A company’s energy consumption is often used as the sole criterion for its energy efficiency. The reality is much more complex, however, and behind this limited viewpoint lies a potential for environmental optimization that is very far from exhausted. To assess a product’s environmental sustainability, we need to consider its entire lifecycle and deal with the subject of “gray energy.” Gray energy is the total amount of nonrenewable primary energy consumed by all upstream and downstream processes, including the energy consumption of all production processes used. A large, often unconsidered part of our energy consumption is (sometimes hiding) in this area. On the other hand, the ongoing energy costs for operation are often regarded as being of little importance when looking at the bigger picture. To reduce overall energy consumption by a significant amount, however, it is important to recognize and exploit the enormous potential in using raw materials efficiently and extending the service life of products.

Figure 1: A depiction of the small impact of modernization on the environmental footprint of an elevator’s lifecycle; a modernization is more ecological than a replacement.

Sustainability and Environmental Footprint: Modernization Versus the Throwaway Culture

Humans currently consume one-and-a-half times more resources as the Earth can provide. To help counteract this, the environmental footprint method serves as an indicator of environmental sustainability. By depicting the CO₂ balance quantitatively and the area requirement qualitatively, it can provide a pictorial representation of resource consumption. For example, when thinking about climate protection in the purchase of a new car, it should be considered that the CO₂ balance will not be improved by it until it has been driven 300,000 km. Even then, it is only when the new car uses at least 1 l less fuel per 100 km (6 mpg more) than the old one.

Companies committed to environmental responsibility need to recognize that the pursuit of energy efficiency is only a small part of a higher-level strategy for resource efficiency, which includes the careful and efficient handling of natural raw materials and the ratio of a benefit or result to the resources used to produce it. The idea is to “make more from less” in terms of global dealings with all resources.

The life expectancy of apartment buildings is assumed to be 60-85 years, whereas the corresponding figure for an elevator is only 15-20 years. To assess the resource efficiency or sustainability, the entire lifecycle of a building (not just the lifespan of the elevator installation) should, therefore, be taken into account. But, to be energy efficient during operation, as well, it is important to identify the right drive for the application early in the planning phase. Bucher Hydraulics offers these advisory services, from the important first step (the thorough analysis of system data) through the presentation of various possible solutions, up to the use of appropriate tools for visualizing energy requirements. The parameters essential for energy efficiency in the operation phase are the energy consumption during travel and in standby mode. Many years of experience and technical expertise on the part of the elevator partner are the key to individual modernization packages.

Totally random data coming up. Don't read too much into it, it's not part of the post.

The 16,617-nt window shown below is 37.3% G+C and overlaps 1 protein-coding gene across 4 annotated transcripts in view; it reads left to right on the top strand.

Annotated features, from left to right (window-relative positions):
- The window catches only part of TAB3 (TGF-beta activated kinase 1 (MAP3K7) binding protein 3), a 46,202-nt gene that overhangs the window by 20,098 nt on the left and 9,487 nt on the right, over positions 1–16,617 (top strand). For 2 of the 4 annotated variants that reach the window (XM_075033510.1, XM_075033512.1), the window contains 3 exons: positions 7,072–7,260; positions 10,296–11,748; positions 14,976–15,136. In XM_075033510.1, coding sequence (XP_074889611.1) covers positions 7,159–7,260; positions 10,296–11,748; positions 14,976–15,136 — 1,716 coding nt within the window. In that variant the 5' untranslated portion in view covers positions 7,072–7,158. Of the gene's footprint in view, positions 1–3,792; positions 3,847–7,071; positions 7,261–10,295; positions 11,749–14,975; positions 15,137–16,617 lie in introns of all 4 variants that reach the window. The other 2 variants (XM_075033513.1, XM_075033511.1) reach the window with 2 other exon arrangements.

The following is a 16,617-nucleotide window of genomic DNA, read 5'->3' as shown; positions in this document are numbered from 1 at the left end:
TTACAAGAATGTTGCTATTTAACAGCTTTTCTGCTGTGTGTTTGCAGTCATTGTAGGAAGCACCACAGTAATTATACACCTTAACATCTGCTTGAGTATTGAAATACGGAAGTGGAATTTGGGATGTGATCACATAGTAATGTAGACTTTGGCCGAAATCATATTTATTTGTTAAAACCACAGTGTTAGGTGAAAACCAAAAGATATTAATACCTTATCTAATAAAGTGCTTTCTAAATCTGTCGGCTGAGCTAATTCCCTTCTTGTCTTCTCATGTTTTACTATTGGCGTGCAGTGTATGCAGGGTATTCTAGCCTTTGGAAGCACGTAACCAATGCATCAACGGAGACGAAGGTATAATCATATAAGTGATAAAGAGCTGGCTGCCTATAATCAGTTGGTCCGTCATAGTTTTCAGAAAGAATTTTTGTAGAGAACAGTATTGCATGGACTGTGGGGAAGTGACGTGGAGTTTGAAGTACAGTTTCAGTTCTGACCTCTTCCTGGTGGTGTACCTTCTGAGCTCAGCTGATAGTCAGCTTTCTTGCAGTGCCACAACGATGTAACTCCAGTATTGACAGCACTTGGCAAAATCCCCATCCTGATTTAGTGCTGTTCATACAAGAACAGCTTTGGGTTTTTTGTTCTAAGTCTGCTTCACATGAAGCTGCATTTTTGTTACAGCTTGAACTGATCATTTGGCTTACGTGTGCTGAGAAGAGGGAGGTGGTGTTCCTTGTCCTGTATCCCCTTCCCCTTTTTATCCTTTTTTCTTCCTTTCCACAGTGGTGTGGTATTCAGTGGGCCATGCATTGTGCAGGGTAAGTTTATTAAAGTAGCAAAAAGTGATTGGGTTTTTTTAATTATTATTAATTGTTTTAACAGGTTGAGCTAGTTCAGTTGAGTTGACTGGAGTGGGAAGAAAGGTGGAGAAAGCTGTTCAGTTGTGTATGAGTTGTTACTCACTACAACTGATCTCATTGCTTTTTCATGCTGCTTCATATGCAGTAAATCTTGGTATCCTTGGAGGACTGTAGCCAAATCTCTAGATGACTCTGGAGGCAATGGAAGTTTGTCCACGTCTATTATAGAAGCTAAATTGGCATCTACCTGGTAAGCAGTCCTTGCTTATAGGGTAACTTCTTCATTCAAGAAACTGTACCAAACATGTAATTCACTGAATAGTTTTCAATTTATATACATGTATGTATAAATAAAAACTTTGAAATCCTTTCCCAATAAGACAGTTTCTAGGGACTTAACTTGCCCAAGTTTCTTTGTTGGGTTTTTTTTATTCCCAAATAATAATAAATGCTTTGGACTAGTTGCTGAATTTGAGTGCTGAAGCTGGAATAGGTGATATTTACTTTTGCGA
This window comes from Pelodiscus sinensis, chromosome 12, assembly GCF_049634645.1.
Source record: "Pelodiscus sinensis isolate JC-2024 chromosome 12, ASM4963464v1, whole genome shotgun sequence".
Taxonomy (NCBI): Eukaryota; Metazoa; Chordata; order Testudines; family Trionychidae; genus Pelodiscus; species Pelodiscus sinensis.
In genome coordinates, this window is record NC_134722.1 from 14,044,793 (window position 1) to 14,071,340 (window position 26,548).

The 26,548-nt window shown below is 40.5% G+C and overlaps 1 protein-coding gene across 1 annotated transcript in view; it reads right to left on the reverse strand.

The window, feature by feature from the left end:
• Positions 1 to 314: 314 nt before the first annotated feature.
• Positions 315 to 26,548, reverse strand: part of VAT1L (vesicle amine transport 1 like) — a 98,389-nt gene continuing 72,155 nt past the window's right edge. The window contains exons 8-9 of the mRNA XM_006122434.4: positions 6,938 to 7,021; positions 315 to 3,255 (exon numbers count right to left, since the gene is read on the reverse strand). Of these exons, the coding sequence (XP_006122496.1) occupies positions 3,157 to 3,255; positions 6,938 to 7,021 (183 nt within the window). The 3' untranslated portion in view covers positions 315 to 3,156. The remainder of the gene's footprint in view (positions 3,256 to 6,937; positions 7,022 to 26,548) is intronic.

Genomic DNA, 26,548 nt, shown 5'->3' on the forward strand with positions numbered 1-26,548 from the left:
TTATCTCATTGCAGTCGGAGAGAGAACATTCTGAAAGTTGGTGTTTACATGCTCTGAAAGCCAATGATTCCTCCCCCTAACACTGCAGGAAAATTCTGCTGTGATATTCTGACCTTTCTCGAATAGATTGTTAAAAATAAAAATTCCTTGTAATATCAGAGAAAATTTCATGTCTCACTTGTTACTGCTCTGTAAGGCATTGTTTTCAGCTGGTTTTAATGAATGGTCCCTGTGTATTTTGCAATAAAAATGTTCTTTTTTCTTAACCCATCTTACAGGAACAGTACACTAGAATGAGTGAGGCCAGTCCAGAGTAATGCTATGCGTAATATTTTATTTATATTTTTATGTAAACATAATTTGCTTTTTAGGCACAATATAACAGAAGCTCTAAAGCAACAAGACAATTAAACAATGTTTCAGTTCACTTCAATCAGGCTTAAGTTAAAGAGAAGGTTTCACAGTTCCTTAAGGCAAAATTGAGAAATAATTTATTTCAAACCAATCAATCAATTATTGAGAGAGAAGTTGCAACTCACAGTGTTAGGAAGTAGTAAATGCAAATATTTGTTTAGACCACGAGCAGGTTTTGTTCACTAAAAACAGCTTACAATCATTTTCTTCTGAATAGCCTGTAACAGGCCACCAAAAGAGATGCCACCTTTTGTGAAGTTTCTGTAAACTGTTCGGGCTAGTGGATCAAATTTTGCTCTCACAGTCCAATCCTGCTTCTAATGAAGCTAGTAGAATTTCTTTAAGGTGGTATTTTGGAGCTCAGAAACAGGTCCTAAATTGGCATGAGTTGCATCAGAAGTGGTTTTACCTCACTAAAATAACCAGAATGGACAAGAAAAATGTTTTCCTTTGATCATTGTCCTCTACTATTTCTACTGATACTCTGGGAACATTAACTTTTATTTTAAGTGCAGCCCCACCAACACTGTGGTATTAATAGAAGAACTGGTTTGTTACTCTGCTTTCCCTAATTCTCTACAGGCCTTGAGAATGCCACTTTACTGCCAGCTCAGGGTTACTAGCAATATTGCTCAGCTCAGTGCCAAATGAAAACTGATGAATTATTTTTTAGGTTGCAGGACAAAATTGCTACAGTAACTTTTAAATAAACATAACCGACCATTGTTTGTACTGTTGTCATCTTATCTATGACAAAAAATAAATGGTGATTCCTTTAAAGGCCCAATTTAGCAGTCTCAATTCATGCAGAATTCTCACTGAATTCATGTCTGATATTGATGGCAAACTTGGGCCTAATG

Figure 2: Distribution of environmental impact: when considering the whole lifecycle, the hydraulic elevator has a significantly smaller impact on the environment than the roped elevator.

Sustainability With Hydraulics When sustainability (not simply the energy efficiency during operation) is made the decisive criterion in the planning of the elevator system, all roads will inevitably lead to a hydraulic solution. A decisive contribution to the reduction of the environmental footprint can be made with easily implemented modernizations, which can be carried out several times during the lifetime of the building. In summary, for a standard passenger lift in an apartment building, and under the conditions shown in Figure 2, we can say:

• The manufacture of an elevator system has a significantly greater impact on its environmental footprint than the total operating time.

• The manufacture of an elevator system has a significantly greater impact on its environmental footprint than the total operating time.

• Due to the high material intensity and high consumption of gray energy, a complete renewal is significantly less sustainable than a modernization.The complete replacement of a hydraulic elevator by a roped elevator from the perspective of the operation phase on its own is well intentioned, but, from the environmental viewpoint cannot be justified.

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